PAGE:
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Thread: Install Leap 15.1 on new ssd drive

  1. #1
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    Default Install Leap 15.1 on new ssd drive

    Hi,

    Can anyone give me a guide to install openSUSE leap 15.1 on a ssd drive? Sorry i can't find any documentation.

    Thanks in advance.

    matfx

  2. #2
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    Default Re: Install Leap 15.1 on new ssd drive

    There is nothing special about installing to a SSD. Just follow the standard instructions for installation from a DVD or USB memory (the latter also works for SD memory cards). The default filesystem (BTRFS) installation will take care of hardware specific matters.
    ~Thank you for sharing an interesting problem.
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    slàinte mhath,
    rayH

  3. #3
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    Default Re: Install Leap 15.1 on new ssd drive

    Why do you think installing to SSD is different than installing to HD?

    https://doc.opensuse.org/documentati...tup/index.html
    Reg. Linux User #211409 *** multibooting since 1992
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  4. #4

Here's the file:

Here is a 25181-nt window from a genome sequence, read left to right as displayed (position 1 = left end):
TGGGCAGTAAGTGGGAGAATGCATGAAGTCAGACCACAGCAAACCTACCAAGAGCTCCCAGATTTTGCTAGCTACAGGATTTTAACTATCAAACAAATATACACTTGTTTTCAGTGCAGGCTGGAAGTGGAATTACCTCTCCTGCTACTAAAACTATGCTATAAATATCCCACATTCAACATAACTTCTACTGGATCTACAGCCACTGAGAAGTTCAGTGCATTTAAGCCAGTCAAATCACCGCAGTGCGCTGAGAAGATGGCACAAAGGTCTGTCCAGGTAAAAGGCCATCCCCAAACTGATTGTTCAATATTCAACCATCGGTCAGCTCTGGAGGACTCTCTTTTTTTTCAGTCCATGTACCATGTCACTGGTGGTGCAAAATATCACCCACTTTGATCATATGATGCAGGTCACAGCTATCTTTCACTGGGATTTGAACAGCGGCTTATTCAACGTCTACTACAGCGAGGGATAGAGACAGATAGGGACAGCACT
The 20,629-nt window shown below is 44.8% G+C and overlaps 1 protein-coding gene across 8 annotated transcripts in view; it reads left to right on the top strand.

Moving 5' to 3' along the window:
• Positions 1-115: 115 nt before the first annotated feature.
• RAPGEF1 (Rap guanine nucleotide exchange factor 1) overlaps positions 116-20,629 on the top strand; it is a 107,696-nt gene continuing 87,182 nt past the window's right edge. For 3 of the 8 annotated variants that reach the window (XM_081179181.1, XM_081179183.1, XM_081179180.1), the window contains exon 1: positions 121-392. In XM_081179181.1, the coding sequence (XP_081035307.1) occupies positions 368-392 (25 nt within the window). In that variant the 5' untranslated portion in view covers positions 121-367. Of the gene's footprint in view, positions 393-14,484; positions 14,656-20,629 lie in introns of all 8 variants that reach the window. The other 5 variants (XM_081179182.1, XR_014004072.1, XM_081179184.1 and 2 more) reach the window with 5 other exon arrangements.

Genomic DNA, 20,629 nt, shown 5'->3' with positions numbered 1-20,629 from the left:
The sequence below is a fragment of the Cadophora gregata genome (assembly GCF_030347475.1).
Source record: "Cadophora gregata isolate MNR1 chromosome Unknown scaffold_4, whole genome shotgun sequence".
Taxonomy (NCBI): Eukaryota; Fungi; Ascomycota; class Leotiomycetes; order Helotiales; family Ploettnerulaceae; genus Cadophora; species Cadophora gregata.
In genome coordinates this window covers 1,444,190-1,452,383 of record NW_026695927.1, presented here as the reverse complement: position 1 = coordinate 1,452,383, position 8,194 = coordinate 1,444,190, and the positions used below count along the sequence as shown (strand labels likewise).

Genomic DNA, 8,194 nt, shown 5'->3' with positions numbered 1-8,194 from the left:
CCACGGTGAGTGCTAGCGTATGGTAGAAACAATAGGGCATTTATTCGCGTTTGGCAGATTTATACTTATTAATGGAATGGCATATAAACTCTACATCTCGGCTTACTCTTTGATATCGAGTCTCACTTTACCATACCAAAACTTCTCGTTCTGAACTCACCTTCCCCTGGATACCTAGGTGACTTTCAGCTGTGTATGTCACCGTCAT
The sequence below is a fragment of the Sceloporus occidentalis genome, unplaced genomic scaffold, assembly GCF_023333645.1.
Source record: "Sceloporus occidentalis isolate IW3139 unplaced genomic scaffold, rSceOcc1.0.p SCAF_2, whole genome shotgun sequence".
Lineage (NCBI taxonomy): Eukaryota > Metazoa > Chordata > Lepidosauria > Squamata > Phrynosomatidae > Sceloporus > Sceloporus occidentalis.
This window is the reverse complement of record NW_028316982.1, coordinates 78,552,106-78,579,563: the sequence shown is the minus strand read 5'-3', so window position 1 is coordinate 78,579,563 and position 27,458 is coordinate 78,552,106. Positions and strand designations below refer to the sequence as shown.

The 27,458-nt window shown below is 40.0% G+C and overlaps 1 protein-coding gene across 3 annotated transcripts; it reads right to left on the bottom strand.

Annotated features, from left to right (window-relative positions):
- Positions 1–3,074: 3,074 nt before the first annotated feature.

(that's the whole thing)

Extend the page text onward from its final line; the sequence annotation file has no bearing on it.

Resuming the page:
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    Default Re: Install Leap 15.1 on new ssd drive

    Quote Originally Posted by mrmazda View Post
    Why do you think installing to SSD is different than installing to HD?
    Several reasons:

    • An SSD works differently from an »rotating-rust« HDD in that storage is managed internally in large blocks rather than sectors. To ensure maximum throughput, partitions have to be aligned properly on an SSD. I use exactly one 2048-sector-aligned ext4 partition for each SSD. This is something the YaST partitioner won’t provide me with. Even with manual intervention, YaST will warn and complain. At least, alignment is handled automatically during partitioning, from what I’ve read. But it can’t hurt to verify the partitions start at sector numbers divisible by 2048.
    • Another difference: while free space on HDDs doesn’t need to be managed differently than occupied space, SSD admins need to provide for mechanisms called »discard« or »trim« to mark free storage space every few weeks or so. This is necessary for the internal SSD storage management to achieve optimal wear-leveling. It’s also why, after each backup run (once or twice a month, dependent on activity), I enter this command in a root shell:
      Code:
      fstrim -v /